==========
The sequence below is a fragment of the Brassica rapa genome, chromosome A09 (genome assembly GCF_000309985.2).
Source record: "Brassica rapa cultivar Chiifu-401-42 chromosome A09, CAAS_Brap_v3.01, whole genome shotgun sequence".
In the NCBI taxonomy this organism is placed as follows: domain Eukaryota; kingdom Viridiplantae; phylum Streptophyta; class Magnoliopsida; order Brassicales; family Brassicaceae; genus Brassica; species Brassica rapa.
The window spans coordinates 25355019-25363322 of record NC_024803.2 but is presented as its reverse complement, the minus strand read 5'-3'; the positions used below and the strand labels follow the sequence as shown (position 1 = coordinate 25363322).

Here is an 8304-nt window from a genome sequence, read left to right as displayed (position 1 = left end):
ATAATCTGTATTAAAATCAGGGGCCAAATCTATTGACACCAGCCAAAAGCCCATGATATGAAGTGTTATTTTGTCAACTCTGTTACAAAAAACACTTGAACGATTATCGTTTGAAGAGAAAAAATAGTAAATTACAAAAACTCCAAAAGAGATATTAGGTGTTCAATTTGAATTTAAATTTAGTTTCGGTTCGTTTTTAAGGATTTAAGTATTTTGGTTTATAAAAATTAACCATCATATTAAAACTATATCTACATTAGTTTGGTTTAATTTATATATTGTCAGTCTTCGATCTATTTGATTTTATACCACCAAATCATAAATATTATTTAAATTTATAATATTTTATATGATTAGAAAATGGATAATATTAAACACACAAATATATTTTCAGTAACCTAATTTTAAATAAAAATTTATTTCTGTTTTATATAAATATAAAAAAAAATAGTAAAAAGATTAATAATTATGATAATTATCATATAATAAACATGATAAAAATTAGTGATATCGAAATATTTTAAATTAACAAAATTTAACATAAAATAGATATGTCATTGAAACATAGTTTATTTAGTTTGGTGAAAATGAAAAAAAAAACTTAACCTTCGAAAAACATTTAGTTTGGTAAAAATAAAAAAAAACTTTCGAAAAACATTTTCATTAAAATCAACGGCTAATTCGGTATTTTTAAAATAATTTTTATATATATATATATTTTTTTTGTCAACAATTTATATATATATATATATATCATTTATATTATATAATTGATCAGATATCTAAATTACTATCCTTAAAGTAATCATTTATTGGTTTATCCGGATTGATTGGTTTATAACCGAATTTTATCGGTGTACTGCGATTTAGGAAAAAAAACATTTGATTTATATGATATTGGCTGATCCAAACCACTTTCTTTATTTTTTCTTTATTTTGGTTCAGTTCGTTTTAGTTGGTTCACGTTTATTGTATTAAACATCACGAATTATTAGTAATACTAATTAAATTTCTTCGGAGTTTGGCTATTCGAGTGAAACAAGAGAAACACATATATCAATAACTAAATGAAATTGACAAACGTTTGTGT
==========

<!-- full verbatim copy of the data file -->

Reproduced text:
The sequence below is a fragment of the Brassica rapa genome, chromosome A09 (genome assembly GCF_000309985.2).
Source record: "Brassica rapa cultivar Chiifu-401-42 chromosome A09, CAAS_Brap_v3.01, whole genome shotgun sequence".
In the NCBI taxonomy this organism is placed as follows: domain Eukaryota; kingdom Viridiplantae; phylum Streptophyta; class Magnoliopsida; order Brassicales; family Brassicaceae; genus Brassica; species Brassica rapa.
The window spans coordinates 25355019-25363322 of record NC_024803.2 but is presented as its reverse complement, the minus strand read 5'-3'; the positions used below and the strand labels follow the sequence as shown (position 1 = coordinate 25363322).

Here is an 8304-nt window from a genome sequence, read left to right as displayed (position 1 = left end):
ATAATCTGTATTAAAATCAGGGGCCAAATCTATTGACACCAGCCAAAAGCCCATGATATGAAGTGTTATTTTGTCAACTCTGTTACAAAAAACACTTGAACGATTATCGTTTGAAGAGAAAAAATAGTAAATTACAAAAACTCCAAAAGAGATATTAGGTGTTCAATTTGAATTTAAATTTAGTTTCGGTTCGTTTTTAAGGATTTAAGTATTTTGGTTTATAAAAATTAACCATCATATTAAAACTATATCTACATTAGTTTGGTTTAATTTATATATTGTCAGTCTTCGATCTATTTGATTTTATACCACCAAATCATAAATATTATTTAAATTTATAATATTTTATATGATTAGAAAATGGATAATATTAAACACACAAATATATTTTCAGTAACCTAATTTTAAATAAAAATTTATTTCTGTTTTATATAAATATAAAAAAAAATAGTAAAAAGATTAATAATTATGATAATTATCATATAATAAACATGATAAAAATTAGTGATATCGAAATATTTTAAATTAACAAAATTTAACATAAAATAGATATGTCATTGAAACATAGTTTATTTAGTTTGGTGAAAATGAAAAAAAAAACTTAACCTTCGAAAAACATTTAGTTTGGTAAAAATAAAAAAAAACTTTCGAAAAACATTTTCATTAAAATCAACGGCTAATTCGGTATTTTTAAAATAATTTTTATATATATATATATTTTTTTTGTCAACAATTTATATATATATATATATATCATTTATATTATATAATTGATCAGATATCTAAATTACTATCCTTAAAGTAATCATTTATTGGTTTATCCGGATTGATTGGTTTATAACCGAATTTTATCGGTGTACTGCGATTTAGGAAAAAAAACATTTGATTTATATGATATTGGCTGATCCAAACCACTTTCTTTATTTTTTCTTTATTTTGGTTCAGTTCGTTTTAGTTGGTTCACGTTTATTGTATTAAACATCACGAATTATTAGTAATACTAATTAAATTTCTTCGGAGTTTGGCTATTCGAGTGAAACAAGAGAAACACATATATCAATAACTAAATGAAATTGACAAACGTTTGTGT